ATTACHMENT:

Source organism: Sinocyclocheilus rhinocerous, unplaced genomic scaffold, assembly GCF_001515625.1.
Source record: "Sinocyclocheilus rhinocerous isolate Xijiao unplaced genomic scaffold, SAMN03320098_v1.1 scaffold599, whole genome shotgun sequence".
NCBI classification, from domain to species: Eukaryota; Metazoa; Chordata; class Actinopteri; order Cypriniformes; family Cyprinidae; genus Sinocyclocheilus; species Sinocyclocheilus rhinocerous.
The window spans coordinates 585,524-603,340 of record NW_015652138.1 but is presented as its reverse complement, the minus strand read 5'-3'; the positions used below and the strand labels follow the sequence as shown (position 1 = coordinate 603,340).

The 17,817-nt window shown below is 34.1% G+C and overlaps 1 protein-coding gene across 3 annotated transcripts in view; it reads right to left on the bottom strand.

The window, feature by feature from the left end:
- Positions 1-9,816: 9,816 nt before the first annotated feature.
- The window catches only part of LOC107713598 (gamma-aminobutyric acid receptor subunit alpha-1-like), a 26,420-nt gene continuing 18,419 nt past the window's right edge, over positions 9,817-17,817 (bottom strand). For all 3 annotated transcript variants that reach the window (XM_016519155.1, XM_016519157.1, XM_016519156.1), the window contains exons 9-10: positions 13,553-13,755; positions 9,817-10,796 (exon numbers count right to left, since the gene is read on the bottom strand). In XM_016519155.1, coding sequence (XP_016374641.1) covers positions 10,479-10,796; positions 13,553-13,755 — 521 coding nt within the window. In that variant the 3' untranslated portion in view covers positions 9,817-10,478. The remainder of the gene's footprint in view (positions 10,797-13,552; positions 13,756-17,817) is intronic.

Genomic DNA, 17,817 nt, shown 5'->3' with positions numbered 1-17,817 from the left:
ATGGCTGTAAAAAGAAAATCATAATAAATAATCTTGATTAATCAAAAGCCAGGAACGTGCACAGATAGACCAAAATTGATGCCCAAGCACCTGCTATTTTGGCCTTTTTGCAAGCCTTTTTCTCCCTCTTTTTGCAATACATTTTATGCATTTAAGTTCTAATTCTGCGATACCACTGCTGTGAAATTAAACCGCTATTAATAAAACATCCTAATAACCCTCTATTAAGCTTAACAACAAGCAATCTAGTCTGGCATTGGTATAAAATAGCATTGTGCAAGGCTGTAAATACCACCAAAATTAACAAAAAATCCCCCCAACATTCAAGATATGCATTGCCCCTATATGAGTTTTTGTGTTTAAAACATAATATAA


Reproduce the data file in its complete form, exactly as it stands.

Source organism: Sinocyclocheilus rhinocerous, unplaced genomic scaffold, assembly GCF_001515625.1.
Source record: "Sinocyclocheilus rhinocerous isolate Xijiao unplaced genomic scaffold, SAMN03320098_v1.1 scaffold599, whole genome shotgun sequence".
NCBI classification, from domain to species: Eukaryota; Metazoa; Chordata; class Actinopteri; order Cypriniformes; family Cyprinidae; genus Sinocyclocheilus; species Sinocyclocheilus rhinocerous.
The window spans coordinates 585,524-603,340 of record NW_015652138.1 but is presented as its reverse complement, the minus strand read 5'-3'; the positions used below and the strand labels follow the sequence as shown (position 1 = coordinate 603,340).

The 17,817-nt window shown below is 34.1% G+C and overlaps 1 protein-coding gene across 3 annotated transcripts in view; it reads right to left on the bottom strand.

The window, feature by feature from the left end:
- Positions 1-9,816: 9,816 nt before the first annotated feature.
- The window catches only part of LOC107713598 (gamma-aminobutyric acid receptor subunit alpha-1-like), a 26,420-nt gene continuing 18,419 nt past the window's right edge, over positions 9,817-17,817 (bottom strand). For all 3 annotated transcript variants that reach the window (XM_016519155.1, XM_016519157.1, XM_016519156.1), the window contains exons 9-10: positions 13,553-13,755; positions 9,817-10,796 (exon numbers count right to left, since the gene is read on the bottom strand). In XM_016519155.1, coding sequence (XP_016374641.1) covers positions 10,479-10,796; positions 13,553-13,755 — 521 coding nt within the window. In that variant the 3' untranslated portion in view covers positions 9,817-10,478. The remainder of the gene's footprint in view (positions 10,797-13,552; positions 13,756-17,817) is intronic.

Genomic DNA, 17,817 nt, shown 5'->3' with positions numbered 1-17,817 from the left:
ATGGCTGTAAAAAGAAAATCATAATAAATAATCTTGATTAATCAAAAGCCAGGAACGTGCACAGATAGACCAAAATTGATGCCCAAGCACCTGCTATTTTGGCCTTTTTGCAAGCCTTTTTCTCCCTCTTTTTGCAATACATTTTATGCATTTAAGTTCTAATTCTGCGATACCACTGCTGTGAAATTAAACCGCTATTAATAAAACATCCTAATAACCCTCTATTAAGCTTAACAACAAGCAATCTAGTCTGGCATTGGTATAAAATAGCATTGTGCAAGGCTGTAAATACCACCAAAATTAACAAAAAATCCCCCCAACATTCAAGATATGCATTGCCCCTATATGAGTTTTTGTGTTTAAAACATAATATAA